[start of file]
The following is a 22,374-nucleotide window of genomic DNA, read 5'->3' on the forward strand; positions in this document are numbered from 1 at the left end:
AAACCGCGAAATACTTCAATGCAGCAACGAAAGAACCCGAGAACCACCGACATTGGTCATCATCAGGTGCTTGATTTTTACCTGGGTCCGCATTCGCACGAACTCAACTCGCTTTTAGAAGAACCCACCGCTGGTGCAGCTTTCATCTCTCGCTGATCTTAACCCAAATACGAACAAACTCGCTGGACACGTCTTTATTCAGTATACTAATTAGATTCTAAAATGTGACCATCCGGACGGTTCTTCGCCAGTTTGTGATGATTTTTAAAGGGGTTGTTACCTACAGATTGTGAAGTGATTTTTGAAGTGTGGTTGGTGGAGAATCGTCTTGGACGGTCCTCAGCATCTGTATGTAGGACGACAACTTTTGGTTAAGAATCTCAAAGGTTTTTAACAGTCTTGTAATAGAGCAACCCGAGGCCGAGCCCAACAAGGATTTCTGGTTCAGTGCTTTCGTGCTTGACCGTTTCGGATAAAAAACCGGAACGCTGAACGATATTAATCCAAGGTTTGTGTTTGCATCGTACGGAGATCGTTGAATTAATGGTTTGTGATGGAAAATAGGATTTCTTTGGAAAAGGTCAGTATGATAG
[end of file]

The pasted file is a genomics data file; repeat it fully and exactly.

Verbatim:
The following is a 22,374-nucleotide window of genomic DNA, read 5'->3' on the forward strand; positions in this document are numbered from 1 at the left end:
AAACCGCGAAATACTTCAATGCAGCAACGAAAGAACCCGAGAACCACCGACATTGGTCATCATCAGGTGCTTGATTTTTACCTGGGTCCGCATTCGCACGAACTCAACTCGCTTTTAGAAGAACCCACCGCTGGTGCAGCTTTCATCTCTCGCTGATCTTAACCCAAATACGAACAAACTCGCTGGACACGTCTTTATTCAGTATACTAATTAGATTCTAAAATGTGACCATCCGGACGGTTCTTCGCCAGTTTGTGATGATTTTTAAAGGGGTTGTTACCTACAGATTGTGAAGTGATTTTTGAAGTGTGGTTGGTGGAGAATCGTCTTGGACGGTCCTCAGCATCTGTATGTAGGACGACAACTTTTGGTTAAGAATCTCAAAGGTTTTTAACAGTCTTGTAATAGAGCAACCCGAGGCCGAGCCCAACAAGGATTTCTGGTTCAGTGCTTTCGTGCTTGACCGTTTCGGATAAAAAACCGGAACGCTGAACGATATTAATCCAAGGTTTGTGTTTGCATCGTACGGAGATCGTTGAATTAATGGTTTGTGATGGAAAATAGGATTTCTTTGGAAAAGGTCAGTATGATAG